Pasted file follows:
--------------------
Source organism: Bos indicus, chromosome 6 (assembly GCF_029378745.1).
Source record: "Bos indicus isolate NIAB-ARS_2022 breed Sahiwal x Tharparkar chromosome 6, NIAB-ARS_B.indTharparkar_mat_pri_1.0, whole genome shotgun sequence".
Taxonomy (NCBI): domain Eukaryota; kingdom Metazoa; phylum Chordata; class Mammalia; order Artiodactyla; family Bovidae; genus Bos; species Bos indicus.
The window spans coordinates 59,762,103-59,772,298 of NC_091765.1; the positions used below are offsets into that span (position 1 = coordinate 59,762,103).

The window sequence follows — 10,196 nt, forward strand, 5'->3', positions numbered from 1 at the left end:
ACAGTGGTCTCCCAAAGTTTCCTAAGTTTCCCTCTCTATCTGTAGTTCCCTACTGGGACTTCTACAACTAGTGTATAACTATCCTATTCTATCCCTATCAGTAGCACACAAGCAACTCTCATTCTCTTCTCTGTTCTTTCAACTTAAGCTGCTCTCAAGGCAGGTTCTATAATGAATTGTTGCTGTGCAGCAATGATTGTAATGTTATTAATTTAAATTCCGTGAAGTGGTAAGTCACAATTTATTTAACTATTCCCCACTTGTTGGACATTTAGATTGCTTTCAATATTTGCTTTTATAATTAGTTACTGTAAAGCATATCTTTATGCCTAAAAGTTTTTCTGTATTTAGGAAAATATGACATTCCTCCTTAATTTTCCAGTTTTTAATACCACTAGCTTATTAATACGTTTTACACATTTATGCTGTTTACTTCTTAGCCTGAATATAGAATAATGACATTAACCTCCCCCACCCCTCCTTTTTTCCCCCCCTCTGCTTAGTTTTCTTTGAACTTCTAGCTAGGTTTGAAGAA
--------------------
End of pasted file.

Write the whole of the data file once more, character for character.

Source organism: Bos indicus, chromosome 6 (assembly GCF_029378745.1).
Source record: "Bos indicus isolate NIAB-ARS_2022 breed Sahiwal x Tharparkar chromosome 6, NIAB-ARS_B.indTharparkar_mat_pri_1.0, whole genome shotgun sequence".
Taxonomy (NCBI): domain Eukaryota; kingdom Metazoa; phylum Chordata; class Mammalia; order Artiodactyla; family Bovidae; genus Bos; species Bos indicus.
The window spans coordinates 59,762,103-59,772,298 of NC_091765.1; the positions used below are offsets into that span (position 1 = coordinate 59,762,103).

The window sequence follows — 10,196 nt, forward strand, 5'->3', positions numbered from 1 at the left end:
ACAGTGGTCTCCCAAAGTTTCCTAAGTTTCCCTCTCTATCTGTAGTTCCCTACTGGGACTTCTACAACTAGTGTATAACTATCCTATTCTATCCCTATCAGTAGCACACAAGCAACTCTCATTCTCTTCTCTGTTCTTTCAACTTAAGCTGCTCTCAAGGCAGGTTCTATAATGAATTGTTGCTGTGCAGCAATGATTGTAATGTTATTAATTTAAATTCCGTGAAGTGGTAAGTCACAATTTATTTAACTATTCCCCACTTGTTGGACATTTAGATTGCTTTCAATATTTGCTTTTATAATTAGTTACTGTAAAGCATATCTTTATGCCTAAAAGTTTTTCTGTATTTAGGAAAATATGACATTCCTCCTTAATTTTCCAGTTTTTAATACCACTAGCTTATTAATACGTTTTACACATTTATGCTGTTTACTTCTTAGCCTGAATATAGAATAATGACATTAACCTCCCCCACCCCTCCTTTTTTCCCCCCCTCTGCTTAGTTTTCTTTGAACTTCTAGCTAGGTTTGAAGAA